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From Robert Newson <robert.new...@gmail.com>
Subject Re: question about how write_header works
Date Thu, 23 Sep 2010 16:25:18 GMT
The idea also doesn't account for the waste in obsolete b+tree nodes.
Basically, it's more complicated than that.

Compaction is unavoidable with an append-only strategy. One idea I've
pitched (and frankly stolen from Berkeley JE) is for the database file
to be a series of files instead of a single one. If we track the used
space in each file, we can compact any file that drops below a
threshold (by copying the extant data to the new tail and deleting the
old file). This is still compaction but it's no longer a wholesale
rewrite of the database.

All that said, with enough databases and some scheduling, the current
scheme is still pretty good.

B.

On Thu, Sep 23, 2010 at 5:11 PM, Paul Davis <paul.joseph.davis@gmail.com> wrote:
> On Thu, Sep 23, 2010 at 12:00 PM, chongqing xiao <cqxiao@gmail.com> wrote:
>> Hi, Paul:
>>
>> Thanks for the clarification.
>>
>> I am not sure why this is designed this way but here is one approach I
>> think might work better
>>
>> Instead of appending the header to the data file, why not just moving
>> the header to a different file. The header file can be implmented as
>> before - 2 duplicate header blocks to keep it
>> corruption free. For performance reason, the header file can be cached
>> (say using memory mapped file).
>>
>> The reason I like this approache better is that for the application I
>> am interested in - archiving data from relational database, the saved
>> data never change. So if there is no wasted space for the old header,
>> there is no need to compact the database file.
>>
>> Chong
>>
>
> Writing the header to the data file means that the header is where the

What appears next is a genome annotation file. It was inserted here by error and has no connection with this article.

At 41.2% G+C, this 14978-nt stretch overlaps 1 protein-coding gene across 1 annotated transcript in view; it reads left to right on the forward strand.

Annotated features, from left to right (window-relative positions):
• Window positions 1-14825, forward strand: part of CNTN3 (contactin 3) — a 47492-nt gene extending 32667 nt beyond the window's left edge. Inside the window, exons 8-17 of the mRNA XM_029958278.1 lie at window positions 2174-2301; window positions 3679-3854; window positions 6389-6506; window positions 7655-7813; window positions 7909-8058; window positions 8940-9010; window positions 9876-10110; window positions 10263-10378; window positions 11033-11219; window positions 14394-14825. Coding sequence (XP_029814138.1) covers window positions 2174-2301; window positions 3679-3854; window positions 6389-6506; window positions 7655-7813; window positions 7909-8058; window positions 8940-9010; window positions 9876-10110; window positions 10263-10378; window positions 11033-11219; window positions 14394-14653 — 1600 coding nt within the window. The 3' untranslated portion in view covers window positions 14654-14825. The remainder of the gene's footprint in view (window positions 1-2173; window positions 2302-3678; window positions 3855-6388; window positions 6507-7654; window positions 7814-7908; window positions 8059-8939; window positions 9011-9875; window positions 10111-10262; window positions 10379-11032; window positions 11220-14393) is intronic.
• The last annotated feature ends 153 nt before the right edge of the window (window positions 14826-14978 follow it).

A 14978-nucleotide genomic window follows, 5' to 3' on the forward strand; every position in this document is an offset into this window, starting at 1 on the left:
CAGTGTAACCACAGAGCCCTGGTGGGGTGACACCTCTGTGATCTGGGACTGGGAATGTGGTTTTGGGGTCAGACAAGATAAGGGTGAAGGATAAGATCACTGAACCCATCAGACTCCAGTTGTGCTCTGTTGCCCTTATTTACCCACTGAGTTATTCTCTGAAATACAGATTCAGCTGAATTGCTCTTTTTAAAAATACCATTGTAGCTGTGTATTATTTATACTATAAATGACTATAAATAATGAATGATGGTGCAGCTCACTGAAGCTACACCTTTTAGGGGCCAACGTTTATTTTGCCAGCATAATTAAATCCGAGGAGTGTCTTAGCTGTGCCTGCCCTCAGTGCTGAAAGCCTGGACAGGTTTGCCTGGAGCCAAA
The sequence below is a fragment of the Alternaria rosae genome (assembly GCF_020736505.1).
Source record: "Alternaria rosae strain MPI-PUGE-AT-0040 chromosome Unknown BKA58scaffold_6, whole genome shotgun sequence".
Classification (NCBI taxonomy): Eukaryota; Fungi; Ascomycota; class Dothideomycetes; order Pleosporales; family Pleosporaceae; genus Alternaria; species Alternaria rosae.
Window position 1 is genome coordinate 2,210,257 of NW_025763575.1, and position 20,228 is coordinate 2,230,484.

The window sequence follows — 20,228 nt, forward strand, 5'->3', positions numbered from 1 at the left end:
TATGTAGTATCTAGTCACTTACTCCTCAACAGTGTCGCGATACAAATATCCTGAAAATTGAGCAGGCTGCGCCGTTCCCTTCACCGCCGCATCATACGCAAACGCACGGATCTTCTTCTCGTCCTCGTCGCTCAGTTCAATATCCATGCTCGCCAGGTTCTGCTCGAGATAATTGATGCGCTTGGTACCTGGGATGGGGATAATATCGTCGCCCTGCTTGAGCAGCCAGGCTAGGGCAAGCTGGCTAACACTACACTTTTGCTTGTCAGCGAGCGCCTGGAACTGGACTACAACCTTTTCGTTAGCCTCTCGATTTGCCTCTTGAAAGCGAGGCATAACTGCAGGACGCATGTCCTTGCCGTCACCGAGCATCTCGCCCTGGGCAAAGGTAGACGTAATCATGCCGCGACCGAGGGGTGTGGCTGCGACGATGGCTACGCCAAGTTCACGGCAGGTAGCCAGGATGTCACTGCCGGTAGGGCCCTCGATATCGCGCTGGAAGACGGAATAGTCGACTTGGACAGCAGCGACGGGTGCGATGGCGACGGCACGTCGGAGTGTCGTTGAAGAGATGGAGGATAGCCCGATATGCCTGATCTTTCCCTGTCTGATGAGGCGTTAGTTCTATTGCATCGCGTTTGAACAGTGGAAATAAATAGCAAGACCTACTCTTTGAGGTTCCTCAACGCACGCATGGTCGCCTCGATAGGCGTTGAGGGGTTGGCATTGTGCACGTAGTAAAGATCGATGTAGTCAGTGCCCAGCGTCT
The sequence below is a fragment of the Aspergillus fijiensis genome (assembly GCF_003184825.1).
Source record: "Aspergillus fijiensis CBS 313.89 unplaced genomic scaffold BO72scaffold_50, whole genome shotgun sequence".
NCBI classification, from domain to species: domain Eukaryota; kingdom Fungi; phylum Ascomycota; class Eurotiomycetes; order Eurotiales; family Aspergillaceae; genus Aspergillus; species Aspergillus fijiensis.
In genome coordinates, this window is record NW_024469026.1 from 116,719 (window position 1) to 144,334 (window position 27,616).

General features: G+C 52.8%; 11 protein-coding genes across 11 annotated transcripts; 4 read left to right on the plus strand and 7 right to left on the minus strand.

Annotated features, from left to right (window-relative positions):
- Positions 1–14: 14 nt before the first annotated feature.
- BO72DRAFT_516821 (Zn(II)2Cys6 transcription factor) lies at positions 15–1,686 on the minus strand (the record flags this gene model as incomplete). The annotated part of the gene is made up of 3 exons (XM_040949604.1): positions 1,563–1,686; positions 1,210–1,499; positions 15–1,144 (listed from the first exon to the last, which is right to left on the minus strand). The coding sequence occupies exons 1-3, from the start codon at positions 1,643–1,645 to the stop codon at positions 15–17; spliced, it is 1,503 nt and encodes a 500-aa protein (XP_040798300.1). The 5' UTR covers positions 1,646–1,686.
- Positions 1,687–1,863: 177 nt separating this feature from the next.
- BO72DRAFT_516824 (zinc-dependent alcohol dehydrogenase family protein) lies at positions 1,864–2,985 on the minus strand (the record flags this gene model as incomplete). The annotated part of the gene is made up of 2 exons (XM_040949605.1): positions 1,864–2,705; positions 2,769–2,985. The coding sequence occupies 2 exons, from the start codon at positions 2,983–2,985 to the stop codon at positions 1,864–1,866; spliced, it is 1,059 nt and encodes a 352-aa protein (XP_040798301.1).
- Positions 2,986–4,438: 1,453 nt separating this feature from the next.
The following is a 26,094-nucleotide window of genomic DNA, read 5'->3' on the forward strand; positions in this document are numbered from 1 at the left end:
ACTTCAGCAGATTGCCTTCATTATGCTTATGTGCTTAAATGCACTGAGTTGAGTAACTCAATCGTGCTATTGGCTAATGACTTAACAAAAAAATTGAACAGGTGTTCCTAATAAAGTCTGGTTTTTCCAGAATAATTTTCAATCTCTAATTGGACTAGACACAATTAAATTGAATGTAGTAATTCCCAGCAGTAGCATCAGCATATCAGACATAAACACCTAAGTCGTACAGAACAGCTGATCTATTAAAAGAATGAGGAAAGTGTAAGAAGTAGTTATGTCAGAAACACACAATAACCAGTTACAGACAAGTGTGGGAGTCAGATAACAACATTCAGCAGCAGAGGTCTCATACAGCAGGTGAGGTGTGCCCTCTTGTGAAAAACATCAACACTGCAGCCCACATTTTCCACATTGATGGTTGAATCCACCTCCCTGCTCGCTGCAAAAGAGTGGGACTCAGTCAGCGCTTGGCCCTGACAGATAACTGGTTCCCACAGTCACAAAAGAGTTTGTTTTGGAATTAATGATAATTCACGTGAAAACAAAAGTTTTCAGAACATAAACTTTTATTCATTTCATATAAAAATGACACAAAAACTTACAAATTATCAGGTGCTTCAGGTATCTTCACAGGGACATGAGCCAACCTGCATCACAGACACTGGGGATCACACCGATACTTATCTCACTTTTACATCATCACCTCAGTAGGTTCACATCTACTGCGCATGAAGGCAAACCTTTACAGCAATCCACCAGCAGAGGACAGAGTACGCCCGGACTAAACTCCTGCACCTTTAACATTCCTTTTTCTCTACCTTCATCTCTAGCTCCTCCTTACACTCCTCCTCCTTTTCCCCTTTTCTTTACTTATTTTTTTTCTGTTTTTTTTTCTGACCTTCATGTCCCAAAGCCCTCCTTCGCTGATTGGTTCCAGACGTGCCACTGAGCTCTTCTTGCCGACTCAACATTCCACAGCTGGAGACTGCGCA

> data is. Ie, if the header is there and intact, we can be reasonably
> sure that the data the header refers to is also there (barring weirdo
> filesystems like xfs). Using a second file descriptor per database is
> an increase of 100% in the number of file descriptors. This would very
> much affect people that have lots of active databases on a single
> node. I'm sure there are other reasons but I've not had anything to
> eat yet.
>
> Paul
>
>
>
>> On Thu, Sep 23, 2010 at 8:44 AM, Paul Davis <paul.joseph.davis@gmail.com> wrote:
>>> Its not appended each time data is written necessarily. There are
>>> optimizations to batch as many writes to the database together as
>>> possible as well as delayed commits which will write the header out
>>> every N seconds.
>>>
>>> Remember that *any* write to the database is going to look like wasted
>>> space. Even document deletes make the database file grow larger.
>>>
>>> When a header is written, it contains checksums of its contents and
>>> when reading we check that nothing has changed. There's an fsync
>>> before and after writing the header which also help to ensure that
>>> writes succeed.
>>>
>>> As to the header2 or header1 problem, if header2 appears to be
>>> corrupted or is otherwise discarded, the header search just continues
>>> through the file looking for the next valid header. In this case that
>>> would mean that newData2 would not be considered valid data and
>>> ignored.
>>>
>>> HTH,
>>> Paul Davis
>>>
>>> On Wed, Sep 22, 2010 at 11:51 PM, chongqing xiao <cqxiao@gmail.com> wrote:
>>>> Hi, Adam:
>>>>
>>>> Thanks for the answer.
>>>>
>>>> If that is how it works, that seems create a lot of wasted space
>>>> assuming a new header has to be appended each time new data is saved.
>>>>
>>>> Also, assuming here is the data layout
>>>>
>>>> newData1   ->start
>>>> header1
>>>> newData2
>>>> header2      -> end
>>>>
>>>> If header 2 is partially written, I am assuming newData will also be
>>>> discarded. If that is the case, I am assuming there is a special flag
>>>> in header 1 so the code can skip newData2 and find header1?
>>>>
>>>> I am very interested in couchdb and I think it might be a very good
>>>> choice for archiving relational data with some minor changes.
>>>>
>>>> Thanks
>>>> Chong
>>>>
>>>> On Wed, Sep 22, 2010 at 10:36 PM, Adam Kocoloski <kocolosk@apache.org>
wrote:
>>>>> Hi Chong, that's exactly right.  Regards,
>>>>>
>>>>> Adam
>>>>>
>>>>> On Sep 22, 2010, at 10:18 PM, chongqing xiao wrote:
>>>>>
>>>>>> Hi,
>>>>>>
>>>>>> Could anyone explain how write_header (or header) in works in couchdb?
>>>>>>
>>>>>> When appending new header, I am assuming the new header will be
>>>>>> appended to the end of the DB file and the old header will be kept
>>>>>> around?
>>>>>>
>>>>>> If that is the case, what will happen if the header is partially
>>>>>> written? I am assuming the code will loop back and find the previous
>>>>>> old header and recover from there?
>>>>>>
>>>>>> Thanks
>>>>>>
>>>>>> Chong
>>>>>
>>>>>
>>>>
>>>
>>
>

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